Set in a Washington D.C. that looks suspiciously like Melbourne, the latest Liam Neeson action pic ‘Blacklight’ is a mediocre offering

Run, run, run: Liam Neeson and Emmy Raver-Lampman in ‘Blacklight’.

BLACKLIGHT * (104 minutes) M
There is obviously a powerful rationale behind the seemingly endless Liam Neeson Action Movie Franchise, no doubt to do with how these relatively low-budget adventures sell well and sell easily in markets that love the sight of a 70+ year old actor playing an action hero who takes out the bad guys while trying to prove himself a good person.

And, let’s be nice, there have been some pretty good Liam Neeson action movies of late. The Ice Road, for instance, wasn’t so bad. Cold Pursuit, too. That was OK.

Unfortunately, his latest effort, Blacklight, isn’t much chop.

Directed and co-written by Mark Williams, who also steered Neeson through the not-very-good Honest Thief, the film is set in Washington DC, though the film was shot in Australia – and you can friggin’ tell.

Wearing his signature scowl and cantankerous as usual, Neeson plays FBI agent Travis Block whose unusual job is to extract deep cover agents who have gotten a little too deep into the roles they were playing.

Dirty work’s afoot inside the agency, headed by a silver-haired dude Gabriel Robinson (Aidan Quinn), which is finding reason to knock off innocent civilians.

There’s a conspiracy of silence, of course, and a loose cannon called Dusty Crane (Taylor John Smith) is on the verge of blowing the whistle to journalist Mira Jones (Emmy Raver-Lampman) unless Block can get to him first.

Cue plenty of running around and gunplay with henchmen doing that cliched action-movie thing where they walk around while pointing pistols and automatic weapons. (Anyone who saw The Tomorrow War on Netflix will see how Chris Pratt has got this move down pat.)

There are also a few lumbering vehicular chases that fall squarely into the “seen that; what else you got?” category of action movie staples. The early one involving Liam chasing a large truck has a few moments but seems to have trouble moving.

The film’s tangled plot is a stumblebum affair that simply becomes lazy. At one point Liam actually says something like “Hey there’s a locked box in his office that has all the answers we’re looking for”. That’s called a deus ex machina, a storytelling device harking back to Ancient Greece that suddenly appears out of nowhere to help resolve a plot. It’s seen as a sign of poor storytelling.

Quite rightly, too

While all this is going on, Block is also trying to prove himself a good father to his daughter Amanda (Claire van der Boom) and a good granddad to her daughter Natalie (Gabriella Sengos). Standard action man who is also a family guy. Thank you, Harrison Ford.

Much has been made about how this Hollywood film was shot in Australia, with a lot of it filmed in Melbourne.

Let’s be honest here.

While such transplanted productions are certainly good in creating work for local film industry talents – no issue there – what matters is what you see on the screen, and in the case of Blacklight it ain’t all that flattering.

The film’s thin production values have a distinctly cranked-out look, with many exteriors set in confined corners or locked off streets that all seem to have the same red taxi in the background.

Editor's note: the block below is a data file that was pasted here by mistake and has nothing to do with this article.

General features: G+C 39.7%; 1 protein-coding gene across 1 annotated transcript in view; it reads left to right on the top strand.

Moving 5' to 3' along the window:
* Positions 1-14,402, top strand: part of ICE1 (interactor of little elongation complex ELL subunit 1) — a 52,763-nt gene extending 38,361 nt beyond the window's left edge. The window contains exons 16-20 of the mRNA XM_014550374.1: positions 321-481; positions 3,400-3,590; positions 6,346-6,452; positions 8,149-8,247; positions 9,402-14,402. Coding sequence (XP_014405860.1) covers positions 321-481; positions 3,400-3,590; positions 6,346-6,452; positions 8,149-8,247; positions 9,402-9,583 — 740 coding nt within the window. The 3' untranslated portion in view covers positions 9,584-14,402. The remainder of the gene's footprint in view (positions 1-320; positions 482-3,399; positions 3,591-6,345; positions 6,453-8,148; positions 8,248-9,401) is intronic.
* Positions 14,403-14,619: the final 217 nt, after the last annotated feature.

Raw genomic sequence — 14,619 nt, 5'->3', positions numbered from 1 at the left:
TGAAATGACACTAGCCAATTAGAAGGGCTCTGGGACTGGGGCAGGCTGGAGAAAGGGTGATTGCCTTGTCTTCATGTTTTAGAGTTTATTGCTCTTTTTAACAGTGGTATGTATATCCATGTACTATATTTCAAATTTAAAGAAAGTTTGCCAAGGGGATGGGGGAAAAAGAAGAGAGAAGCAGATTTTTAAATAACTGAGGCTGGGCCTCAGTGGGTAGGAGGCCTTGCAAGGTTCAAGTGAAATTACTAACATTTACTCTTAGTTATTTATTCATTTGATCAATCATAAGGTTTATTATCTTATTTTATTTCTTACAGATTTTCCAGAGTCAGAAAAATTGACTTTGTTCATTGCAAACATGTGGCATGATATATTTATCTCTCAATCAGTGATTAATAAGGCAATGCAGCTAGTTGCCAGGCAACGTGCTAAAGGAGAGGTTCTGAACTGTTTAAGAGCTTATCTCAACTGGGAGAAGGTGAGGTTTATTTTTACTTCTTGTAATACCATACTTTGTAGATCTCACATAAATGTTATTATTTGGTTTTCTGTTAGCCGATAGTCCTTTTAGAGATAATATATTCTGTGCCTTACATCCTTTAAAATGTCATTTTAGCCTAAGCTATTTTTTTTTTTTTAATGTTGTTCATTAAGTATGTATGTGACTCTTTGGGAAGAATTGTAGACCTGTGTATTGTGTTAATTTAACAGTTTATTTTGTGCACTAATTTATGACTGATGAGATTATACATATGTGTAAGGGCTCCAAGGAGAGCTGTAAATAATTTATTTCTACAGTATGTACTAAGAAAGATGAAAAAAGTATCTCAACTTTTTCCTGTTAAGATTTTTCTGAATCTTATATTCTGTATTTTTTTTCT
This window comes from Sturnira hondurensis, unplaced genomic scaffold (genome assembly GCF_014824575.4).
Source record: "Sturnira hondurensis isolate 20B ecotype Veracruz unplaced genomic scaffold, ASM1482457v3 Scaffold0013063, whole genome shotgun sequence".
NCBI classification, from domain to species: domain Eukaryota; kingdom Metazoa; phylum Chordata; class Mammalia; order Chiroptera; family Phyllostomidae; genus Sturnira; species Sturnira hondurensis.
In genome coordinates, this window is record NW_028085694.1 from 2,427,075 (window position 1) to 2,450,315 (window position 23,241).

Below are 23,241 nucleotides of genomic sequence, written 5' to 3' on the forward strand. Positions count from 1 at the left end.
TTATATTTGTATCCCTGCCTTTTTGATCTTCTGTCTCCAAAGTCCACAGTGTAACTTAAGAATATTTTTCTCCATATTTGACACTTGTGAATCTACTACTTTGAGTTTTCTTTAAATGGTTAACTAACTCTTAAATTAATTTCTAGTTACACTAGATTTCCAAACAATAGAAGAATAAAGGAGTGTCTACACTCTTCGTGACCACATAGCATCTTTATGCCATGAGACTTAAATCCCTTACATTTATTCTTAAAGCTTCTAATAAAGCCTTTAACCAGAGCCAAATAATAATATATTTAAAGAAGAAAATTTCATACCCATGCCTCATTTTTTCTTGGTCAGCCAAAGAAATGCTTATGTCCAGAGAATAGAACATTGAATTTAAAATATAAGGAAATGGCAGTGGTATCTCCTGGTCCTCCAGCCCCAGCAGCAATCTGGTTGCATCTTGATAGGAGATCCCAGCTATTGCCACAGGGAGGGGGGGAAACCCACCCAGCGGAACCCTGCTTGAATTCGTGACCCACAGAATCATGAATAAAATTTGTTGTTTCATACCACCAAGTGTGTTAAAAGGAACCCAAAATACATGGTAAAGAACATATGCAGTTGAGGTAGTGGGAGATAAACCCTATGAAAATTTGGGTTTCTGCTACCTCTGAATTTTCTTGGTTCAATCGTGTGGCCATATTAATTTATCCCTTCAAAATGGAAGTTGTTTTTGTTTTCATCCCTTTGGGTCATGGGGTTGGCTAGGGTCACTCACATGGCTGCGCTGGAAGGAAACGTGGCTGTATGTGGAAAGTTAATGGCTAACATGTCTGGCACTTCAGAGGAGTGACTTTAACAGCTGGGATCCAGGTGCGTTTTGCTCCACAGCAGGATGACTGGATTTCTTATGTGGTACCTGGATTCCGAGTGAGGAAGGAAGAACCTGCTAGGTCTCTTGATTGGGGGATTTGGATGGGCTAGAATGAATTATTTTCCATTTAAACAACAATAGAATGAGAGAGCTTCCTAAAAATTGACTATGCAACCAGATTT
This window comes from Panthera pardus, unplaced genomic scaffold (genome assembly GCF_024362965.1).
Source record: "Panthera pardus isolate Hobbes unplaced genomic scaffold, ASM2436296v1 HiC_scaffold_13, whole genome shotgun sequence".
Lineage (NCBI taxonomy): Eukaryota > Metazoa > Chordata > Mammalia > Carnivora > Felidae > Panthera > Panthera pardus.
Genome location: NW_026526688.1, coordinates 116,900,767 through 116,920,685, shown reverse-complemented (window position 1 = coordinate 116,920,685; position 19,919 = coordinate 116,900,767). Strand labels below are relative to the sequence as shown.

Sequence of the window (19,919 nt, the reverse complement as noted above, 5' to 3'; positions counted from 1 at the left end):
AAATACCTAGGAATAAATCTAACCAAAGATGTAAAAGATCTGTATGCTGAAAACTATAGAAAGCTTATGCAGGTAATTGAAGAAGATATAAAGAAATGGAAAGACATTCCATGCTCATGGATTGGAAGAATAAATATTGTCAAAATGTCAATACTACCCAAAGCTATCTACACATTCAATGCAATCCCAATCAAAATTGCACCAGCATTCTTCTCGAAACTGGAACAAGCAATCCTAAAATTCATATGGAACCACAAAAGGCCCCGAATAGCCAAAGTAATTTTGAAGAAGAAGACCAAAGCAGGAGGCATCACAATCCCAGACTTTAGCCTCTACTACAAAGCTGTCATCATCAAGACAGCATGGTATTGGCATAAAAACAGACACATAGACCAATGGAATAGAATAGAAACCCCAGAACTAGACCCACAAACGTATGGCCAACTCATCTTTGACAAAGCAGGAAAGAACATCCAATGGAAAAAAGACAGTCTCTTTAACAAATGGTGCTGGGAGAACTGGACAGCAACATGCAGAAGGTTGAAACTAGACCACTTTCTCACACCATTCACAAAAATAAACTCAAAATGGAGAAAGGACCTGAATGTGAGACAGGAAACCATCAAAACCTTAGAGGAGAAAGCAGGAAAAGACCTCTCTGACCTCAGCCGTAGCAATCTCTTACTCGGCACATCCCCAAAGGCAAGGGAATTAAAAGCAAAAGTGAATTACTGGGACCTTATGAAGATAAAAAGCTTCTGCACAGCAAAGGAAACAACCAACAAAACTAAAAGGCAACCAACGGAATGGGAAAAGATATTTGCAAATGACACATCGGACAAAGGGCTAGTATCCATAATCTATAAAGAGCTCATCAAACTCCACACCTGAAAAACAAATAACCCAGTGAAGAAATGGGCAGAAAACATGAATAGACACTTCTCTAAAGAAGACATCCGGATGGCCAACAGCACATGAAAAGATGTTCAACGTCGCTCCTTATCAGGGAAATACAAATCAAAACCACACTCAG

The sense of place just isn’t there. Here’s the thing:

Even if you’ve never been to Washington D.C., we’ve all seen enough establishing shots on The West Wing, documentaries about JFK and reruns of The American President to have a rough idea what the place looks like.

And it doesn’t look like Melbourne. Or Canberra. You don’t have be familiar with either town to twig that Blacklight wasn’t shot in the city where it’s supposed to be set.

Some of the interior scenes showing buildings in the background are often embarrassing to behold. Same with many exteriors that pretend that a park is a park, a bridge is a bridge and a building is a building no matter where you are.

In particular, there appears to be a clump of edifices in Melbourne that are apparently generic enough in their design they can stand in for any old building in any old city. It just ain’t the case.

If only filmmakers would stop doing this. Please. Try as you might, you can’t make a Melbourne skyline look like any place other than Melbourne.

It raises an important question: why can’t an allegedly big production like Blacklight do better?

Is there not green screen and motion tracking technology that can render a realistic background for scenes set in an office or a home? Is it really out of the question to recreate the feel and light of a place like Washington D.C.?

And you can take it as said that draping American flags all over the place is as sure a giveaway sign as any that wherever this film was shot, it wasn’t America.

Oh, one other thing. Old-schoolers might remember a long time ago when the local industry was finding its bearings that one of the things nobody wanted was for Australia to become a backlot for Hollywood pictures.

Yet that is precisely what Australia has become. There are obviously huge upsides, such as the seasoning of local talent and the use of world-class facilities.

Part of the downside, however, are mediocre productions, such as Blacklight, that don’t exactly make you want to boast that they were shot here, even if they weren’t set here.